The Full Court held that there was no basis to conclude that the trial judge had erred on the first-mentioned basis alleged by the wife. In arriving at this finding, the Full Court remarked that, while no two cases are exactly similar, comparable cases should be used more often as a guide to assessing the parties’ contributions. If, however, comparable cases are to be used in this way, there must be some analysis in regards to establishing their comparability.
Counsel for the wife cited four cases that were submitted as being relevantly comparable to the case under consideration. Accordingly, counsel argued that the cases in question, taken with all other relevant aspects of the case at hand, provide a criterion by which an appropriate assessment might be determined. The deficiency in counsel’s argument, however, consisted in a failure to establish the comparability between the cases cited and the cases under consideration.
Nonetheless, the wife did succeed in establishing the second-mentioned ground. Hence, the appeal was allowed and court’s power to re-exercise its discretion was enlivened. In doing so, the Full Court assessed the parties’ respective contributions as 42.5/57.5 in favour of the husband.
One of the pre-eminent considerations that lead the Full Court to arrive at this assessment was the length of the parties’ relationship. The parties had been married for 27 years. In this regard, it was held that the length of the relationship will substantially affect the court’s assessment of initial financial contributions when viewed in the context of the totality of contributions. The longer the relationship, the more likely it is that the other party will have made counterbalancing contributions that diminish the weight attached to an initial financial contribution.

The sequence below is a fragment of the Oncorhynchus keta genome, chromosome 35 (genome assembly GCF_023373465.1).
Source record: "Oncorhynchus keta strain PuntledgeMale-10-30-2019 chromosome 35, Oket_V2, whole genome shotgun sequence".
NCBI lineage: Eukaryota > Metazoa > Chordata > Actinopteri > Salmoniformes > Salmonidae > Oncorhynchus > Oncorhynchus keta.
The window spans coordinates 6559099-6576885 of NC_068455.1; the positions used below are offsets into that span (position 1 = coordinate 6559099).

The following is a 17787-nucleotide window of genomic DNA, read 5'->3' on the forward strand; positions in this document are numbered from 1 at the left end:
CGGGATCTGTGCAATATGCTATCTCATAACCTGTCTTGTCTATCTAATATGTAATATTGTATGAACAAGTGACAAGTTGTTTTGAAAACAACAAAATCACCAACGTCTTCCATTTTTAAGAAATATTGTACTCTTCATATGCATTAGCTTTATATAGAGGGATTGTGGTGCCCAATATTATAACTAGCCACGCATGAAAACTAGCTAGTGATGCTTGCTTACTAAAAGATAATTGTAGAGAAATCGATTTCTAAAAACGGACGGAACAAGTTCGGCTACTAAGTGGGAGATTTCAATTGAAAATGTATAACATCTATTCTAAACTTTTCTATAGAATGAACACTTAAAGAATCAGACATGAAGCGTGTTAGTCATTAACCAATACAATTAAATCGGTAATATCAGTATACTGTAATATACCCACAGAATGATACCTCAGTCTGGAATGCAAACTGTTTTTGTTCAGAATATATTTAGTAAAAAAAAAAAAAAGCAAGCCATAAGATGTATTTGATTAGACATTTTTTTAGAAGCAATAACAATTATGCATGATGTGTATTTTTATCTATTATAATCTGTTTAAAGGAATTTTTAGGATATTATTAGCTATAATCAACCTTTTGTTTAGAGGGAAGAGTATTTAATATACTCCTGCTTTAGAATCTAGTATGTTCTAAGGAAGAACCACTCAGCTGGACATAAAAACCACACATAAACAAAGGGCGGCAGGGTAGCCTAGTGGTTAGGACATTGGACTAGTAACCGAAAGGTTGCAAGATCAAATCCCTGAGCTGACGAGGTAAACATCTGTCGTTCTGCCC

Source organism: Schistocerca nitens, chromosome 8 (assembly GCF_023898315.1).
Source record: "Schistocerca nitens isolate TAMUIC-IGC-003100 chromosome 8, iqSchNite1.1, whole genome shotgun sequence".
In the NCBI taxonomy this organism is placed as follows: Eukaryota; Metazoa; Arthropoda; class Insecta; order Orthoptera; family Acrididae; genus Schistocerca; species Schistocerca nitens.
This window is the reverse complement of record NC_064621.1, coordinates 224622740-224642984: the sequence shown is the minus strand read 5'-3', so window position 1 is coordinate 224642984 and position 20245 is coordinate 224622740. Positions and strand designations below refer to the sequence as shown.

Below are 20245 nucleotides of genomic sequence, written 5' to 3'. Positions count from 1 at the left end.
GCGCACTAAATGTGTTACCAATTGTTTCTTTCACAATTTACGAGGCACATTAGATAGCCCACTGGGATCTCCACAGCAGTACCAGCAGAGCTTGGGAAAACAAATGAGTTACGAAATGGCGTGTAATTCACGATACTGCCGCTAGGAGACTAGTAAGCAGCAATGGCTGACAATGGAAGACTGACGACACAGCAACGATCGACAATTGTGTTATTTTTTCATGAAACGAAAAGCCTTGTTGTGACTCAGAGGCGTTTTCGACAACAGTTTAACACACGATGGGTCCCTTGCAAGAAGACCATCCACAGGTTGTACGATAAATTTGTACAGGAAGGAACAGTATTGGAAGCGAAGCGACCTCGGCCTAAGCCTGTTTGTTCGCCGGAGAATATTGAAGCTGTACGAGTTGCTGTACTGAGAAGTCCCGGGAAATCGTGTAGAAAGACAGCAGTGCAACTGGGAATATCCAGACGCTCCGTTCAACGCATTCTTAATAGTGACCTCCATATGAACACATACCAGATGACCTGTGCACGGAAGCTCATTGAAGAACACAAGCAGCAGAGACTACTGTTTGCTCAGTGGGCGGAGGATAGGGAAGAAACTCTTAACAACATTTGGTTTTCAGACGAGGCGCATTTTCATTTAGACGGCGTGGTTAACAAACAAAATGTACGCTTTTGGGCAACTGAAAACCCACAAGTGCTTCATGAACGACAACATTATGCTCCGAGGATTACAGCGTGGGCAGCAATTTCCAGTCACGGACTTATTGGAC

The gifts from the husband’s father were donated relatively early in the parties’ relationship. But the current state and value of the parties’ parities were, in one way or another, due to significant efforts from both parties. These efforts were exerted in accordance with the parties’ respective skills and talents. There was a mutual understanding between that parties that they would contribute in equal proportions, even though their contributions may, in some respects, differed in kind. The difference and kind relates to the fact that the wife assumed a more prominent role with respect to household tasks, whereas the same holds true in relation to the husband financially supporting he family. For these reasons, the Full Court determined that the parties’ respective contributions should be assessed at 42.5/57.5 in favour of the husband.
Wallis & Manning reaffirms two well-established principles that are fundamental to the court’s assessment of the parties’ respective contributions. The first that any appeal to precedent in support of a particular assessment of the parties’ contributions must involve some argument establishing the comparability of the cases in question. Merely referring to the facts of a previously decided case is insufficient in this regard. The second principle is that the longer the relationship, the more likely it is that a party’s countervailing contributions may lessen the significance of the other party’s initial financial contributions.